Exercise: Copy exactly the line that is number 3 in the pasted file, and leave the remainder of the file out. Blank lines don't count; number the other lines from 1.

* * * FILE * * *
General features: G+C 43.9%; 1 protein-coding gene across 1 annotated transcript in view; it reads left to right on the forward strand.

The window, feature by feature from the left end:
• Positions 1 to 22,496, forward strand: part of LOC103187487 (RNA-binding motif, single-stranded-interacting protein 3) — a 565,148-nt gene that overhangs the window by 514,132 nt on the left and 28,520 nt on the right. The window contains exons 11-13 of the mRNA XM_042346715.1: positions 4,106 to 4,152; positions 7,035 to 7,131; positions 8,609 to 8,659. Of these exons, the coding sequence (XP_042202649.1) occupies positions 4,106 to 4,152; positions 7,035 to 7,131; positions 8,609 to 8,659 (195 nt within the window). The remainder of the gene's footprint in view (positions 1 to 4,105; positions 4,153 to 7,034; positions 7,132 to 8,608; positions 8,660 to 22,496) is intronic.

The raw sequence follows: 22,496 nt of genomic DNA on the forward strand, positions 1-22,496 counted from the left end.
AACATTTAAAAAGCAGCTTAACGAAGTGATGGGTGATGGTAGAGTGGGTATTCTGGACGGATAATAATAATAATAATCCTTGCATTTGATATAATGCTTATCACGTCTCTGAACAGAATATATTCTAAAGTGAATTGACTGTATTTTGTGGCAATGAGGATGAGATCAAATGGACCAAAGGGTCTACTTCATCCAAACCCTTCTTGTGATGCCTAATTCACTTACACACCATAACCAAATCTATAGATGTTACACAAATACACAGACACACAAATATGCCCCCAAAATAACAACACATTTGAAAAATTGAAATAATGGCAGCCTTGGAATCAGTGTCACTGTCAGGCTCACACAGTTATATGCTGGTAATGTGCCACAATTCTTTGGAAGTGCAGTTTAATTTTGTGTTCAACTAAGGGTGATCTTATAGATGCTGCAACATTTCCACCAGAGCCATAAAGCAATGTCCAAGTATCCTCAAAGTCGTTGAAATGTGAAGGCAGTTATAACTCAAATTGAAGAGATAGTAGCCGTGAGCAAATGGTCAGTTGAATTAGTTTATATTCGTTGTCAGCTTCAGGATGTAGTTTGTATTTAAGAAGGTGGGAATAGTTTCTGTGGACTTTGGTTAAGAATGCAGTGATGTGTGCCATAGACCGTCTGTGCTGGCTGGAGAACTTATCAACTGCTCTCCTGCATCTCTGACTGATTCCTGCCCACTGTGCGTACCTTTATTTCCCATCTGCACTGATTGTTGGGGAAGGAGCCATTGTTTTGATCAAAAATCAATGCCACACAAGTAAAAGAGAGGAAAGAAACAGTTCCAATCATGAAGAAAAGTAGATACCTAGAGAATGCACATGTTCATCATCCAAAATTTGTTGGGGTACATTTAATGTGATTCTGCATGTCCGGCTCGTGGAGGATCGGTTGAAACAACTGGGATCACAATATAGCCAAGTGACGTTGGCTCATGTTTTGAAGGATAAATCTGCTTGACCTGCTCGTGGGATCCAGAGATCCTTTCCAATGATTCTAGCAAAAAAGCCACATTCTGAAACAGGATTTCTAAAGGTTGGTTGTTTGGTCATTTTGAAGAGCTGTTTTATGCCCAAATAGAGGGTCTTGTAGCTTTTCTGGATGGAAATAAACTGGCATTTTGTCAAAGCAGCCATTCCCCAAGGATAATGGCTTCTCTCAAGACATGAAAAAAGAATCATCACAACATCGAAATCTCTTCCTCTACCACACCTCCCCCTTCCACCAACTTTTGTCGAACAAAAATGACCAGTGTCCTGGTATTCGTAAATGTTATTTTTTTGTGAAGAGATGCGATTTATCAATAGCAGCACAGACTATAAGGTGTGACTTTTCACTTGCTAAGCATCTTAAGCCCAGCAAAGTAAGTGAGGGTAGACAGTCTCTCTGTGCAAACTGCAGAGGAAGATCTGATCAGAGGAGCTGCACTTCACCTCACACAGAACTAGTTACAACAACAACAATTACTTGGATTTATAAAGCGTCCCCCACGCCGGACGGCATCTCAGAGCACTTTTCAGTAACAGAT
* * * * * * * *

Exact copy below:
• Positions 1 to 22,496, forward strand: part of LOC103187487 (RNA-binding motif, single-stranded-interacting protein 3) — a 565,148-nt gene that overhangs the window by 514,132 nt on the left and 28,520 nt on the right. The window contains exons 11-13 of the mRNA XM_042346715.1: positions 4,106 to 4,152; positions 7,035 to 7,131; positions 8,609 to 8,659. Of these exons, the coding sequence (XP_042202649.1) occupies positions 4,106 to 4,152; positions 7,035 to 7,131; positions 8,609 to 8,659 (195 nt within the window). The remainder of the gene's footprint in view (positions 1 to 4,105; positions 4,153 to 7,034; positions 7,132 to 8,608; positions 8,660 to 22,496) is intronic.